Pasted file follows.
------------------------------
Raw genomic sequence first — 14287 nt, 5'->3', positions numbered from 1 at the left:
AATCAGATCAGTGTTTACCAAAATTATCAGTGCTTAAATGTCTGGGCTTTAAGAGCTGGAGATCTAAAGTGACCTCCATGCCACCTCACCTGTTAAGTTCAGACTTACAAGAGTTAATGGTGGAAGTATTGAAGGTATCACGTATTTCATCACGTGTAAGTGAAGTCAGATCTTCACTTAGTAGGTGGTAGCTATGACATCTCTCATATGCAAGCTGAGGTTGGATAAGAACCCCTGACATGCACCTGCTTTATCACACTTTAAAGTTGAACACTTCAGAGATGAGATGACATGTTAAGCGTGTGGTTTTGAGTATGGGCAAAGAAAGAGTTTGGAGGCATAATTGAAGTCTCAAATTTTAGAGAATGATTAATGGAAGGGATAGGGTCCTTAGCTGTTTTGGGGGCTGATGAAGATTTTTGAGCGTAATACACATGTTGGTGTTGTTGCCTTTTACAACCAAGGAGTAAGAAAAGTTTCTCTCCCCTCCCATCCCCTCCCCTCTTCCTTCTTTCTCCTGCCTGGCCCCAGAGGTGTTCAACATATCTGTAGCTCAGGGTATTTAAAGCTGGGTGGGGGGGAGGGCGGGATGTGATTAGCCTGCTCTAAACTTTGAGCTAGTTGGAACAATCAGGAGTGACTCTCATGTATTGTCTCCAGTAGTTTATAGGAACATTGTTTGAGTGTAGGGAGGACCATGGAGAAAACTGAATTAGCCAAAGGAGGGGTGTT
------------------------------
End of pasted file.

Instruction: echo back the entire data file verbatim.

Raw genomic sequence first — 14287 nt, 5'->3', positions numbered from 1 at the left:
AATCAGATCAGTGTTTACCAAAATTATCAGTGCTTAAATGTCTGGGCTTTAAGAGCTGGAGATCTAAAGTGACCTCCATGCCACCTCACCTGTTAAGTTCAGACTTACAAGAGTTAATGGTGGAAGTATTGAAGGTATCACGTATTTCATCACGTGTAAGTGAAGTCAGATCTTCACTTAGTAGGTGGTAGCTATGACATCTCTCATATGCAAGCTGAGGTTGGATAAGAACCCCTGACATGCACCTGCTTTATCACACTTTAAAGTTGAACACTTCAGAGATGAGATGACATGTTAAGCGTGTGGTTTTGAGTATGGGCAAAGAAAGAGTTTGGAGGCATAATTGAAGTCTCAAATTTTAGAGAATGATTAATGGAAGGGATAGGGTCCTTAGCTGTTTTGGGGGCTGATGAAGATTTTTGAGCGTAATACACATGTTGGTGTTGTTGCCTTTTACAACCAAGGAGTAAGAAAAGTTTCTCTCCCCTCCCATCCCCTCCCCTCTTCCTTCTTTCTCCTGCCTGGCCCCAGAGGTGTTCAACATATCTGTAGCTCAGGGTATTTAAAGCTGGGTGGGGGGGAGGGCGGGATGTGATTAGCCTGCTCTAAACTTTGAGCTAGTTGGAACAATCAGGAGTGACTCTCATGTATTGTCTCCAGTAGTTTATAGGAACATTGTTTGAGTGTAGGGAGGACCATGGAGAAAACTGAATTAGCCAAAGGAGGGGTGTT